Deal W. Hudson
June 21, 2016
It was supposed to be a meeting of 300, but over the course of a few weeks, it burgeoned to over 1000 attendees. The setting was hardly intimate, but given the circumstances, the Evangelical organizers did a good job of making it worth our while. Donald Trump showed another side during the hour-plus question and answer session: The usual bravura was replaced by self-deprecating humor, a deeper seriousness, and a forthright affirmation of the Christian faith.
Two of those taking the stage before Trump, Franklin Graham, and Jerry Falwell, Jr., took advantage of their time slots. They set the tone for an occasion to ponder the future of our nation if Hillary Clinton is elected president, with her two to five picks for the Supreme Court, her pro-abortion agenda, and her evident scorn for traditional Christians.
Trump picked up that thread in answer to one of the first of the questions posed by Gov. Mike Huckabee, calling religious liberty the “number one issue of the campaign.” He mentioned several times the list of 11 possible SCOTUS nominees already released, with the help of vetting from The Federalist Society and The Heritage Foundation, and promised the release of at least four more in the near future. Trump was emphatic when he said all his nominees would be “pro-life” and “similar to Justice Scalia.” Needless to say, the room frequently interrupted these comments with loud clapping and “Amens.”
There were some Catholics in evidence: Marjorie Dannenfelser, president of the SBA List, introduced Cong. Marsha Blackburn, who spoke about her House Planned Parenthood investigation, and author/speaker Eric Metaxas capped the event with a speech on the “new vision” for America. Other than those two, I counted a dozen or more around the room, such as Bill Donohue, president of the Catholic League; Lila Rose, president of Live Action; John Klink, former Vatican diplomat to the UN; Austin Ruse, president of C-FAM; Marjorie Murphy Campbell, blogger at http://www.newfeminism.com; Mary Beth Bonacci, president of Real Love, Inc.; Deacon Keith Fournier, blogger at http://www.thestream.org; and Brian Burch, president of CatholicVote.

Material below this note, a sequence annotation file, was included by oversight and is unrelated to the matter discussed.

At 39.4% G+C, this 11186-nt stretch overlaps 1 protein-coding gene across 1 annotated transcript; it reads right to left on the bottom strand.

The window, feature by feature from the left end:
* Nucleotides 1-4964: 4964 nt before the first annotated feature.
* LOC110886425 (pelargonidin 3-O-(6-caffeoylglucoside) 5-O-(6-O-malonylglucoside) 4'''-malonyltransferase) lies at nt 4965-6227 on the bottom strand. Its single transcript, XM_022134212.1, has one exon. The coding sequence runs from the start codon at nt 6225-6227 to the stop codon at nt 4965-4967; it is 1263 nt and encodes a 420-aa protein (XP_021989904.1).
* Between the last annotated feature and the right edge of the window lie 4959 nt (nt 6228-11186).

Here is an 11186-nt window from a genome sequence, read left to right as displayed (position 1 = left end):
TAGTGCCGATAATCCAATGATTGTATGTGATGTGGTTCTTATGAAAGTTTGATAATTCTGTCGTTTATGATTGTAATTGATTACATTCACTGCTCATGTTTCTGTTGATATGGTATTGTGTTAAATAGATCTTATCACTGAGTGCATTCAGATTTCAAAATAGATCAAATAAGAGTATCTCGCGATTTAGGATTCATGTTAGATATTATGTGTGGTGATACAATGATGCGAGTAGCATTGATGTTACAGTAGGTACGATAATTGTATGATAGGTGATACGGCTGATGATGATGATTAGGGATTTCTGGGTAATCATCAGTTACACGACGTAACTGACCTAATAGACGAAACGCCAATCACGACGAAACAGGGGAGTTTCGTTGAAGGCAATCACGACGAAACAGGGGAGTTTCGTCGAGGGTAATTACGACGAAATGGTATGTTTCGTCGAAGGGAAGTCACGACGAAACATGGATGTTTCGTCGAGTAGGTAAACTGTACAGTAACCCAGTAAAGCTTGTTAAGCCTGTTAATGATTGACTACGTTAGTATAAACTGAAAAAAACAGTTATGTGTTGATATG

To my ears, one of the most important themes in Trump’s answers was his reference to the hostility toward Christianity, alive in the culture but fostered by politicians like Hillary Clinton. He wants an America where it’s acceptable once again to say, “Merry Christmas,” and football coaches can say prayers with their teams before games.
The Christian voice is being thwarted by tax laws governing non-profits. Trump wants to eliminate the IRS gag rule on religious non-profits that, he says, keeps faith leaders from speaking out for fear of losing their tax-exempt status. This fear, Trump said, is holding back the political power of conservative Christian voters, who, he believes, could be the most potent force in American politics.
He pledged to eliminate Obamacare, claiming that the upcoming hikes in insurance premiums and deductibles, if they are released on November 1, can change the election. But he warned the Obama administration is trying to have them pushed back to December 1 to avoid impacting voters.
He defended his position on immigration saying, “to have a nation you have to have borders” and underscored the deadly drugs, specifically heroin, coming over the Southern border without any interference from the Border Control who have been told to sit on their hands. He recently received the endorsement of 16,500 Border Control officers. Evidently, those who are witnessing the scene at the border on a daily basis agree with Donald Trump. He added, “Building a wall is not a problem, the engineering issues are easily handled.”
It’s a pity this conversation with Donald Trump wasn’t broadcast to the nation. The voters would have seen a more relaxed Donald Trump, without his guard up to ward off an intensely hostile media waiting for any comment to spin against him.
Better still, the video recording of this conversation should be broadcast two or three days before the election in November, making the outcome of the election more certain.
Trump’s basic commitments — to life, religious freedom, a strong military, the repeal of Obamacare, securing our borders, bringing a new spirit of hope to our inner cities, protecting our second amendment — did not sound like the man who wrote The Art of the Deal. Rather, Donald Trump, among the Evangelicals, sounded like a man on a mission to recover America for future generations to come.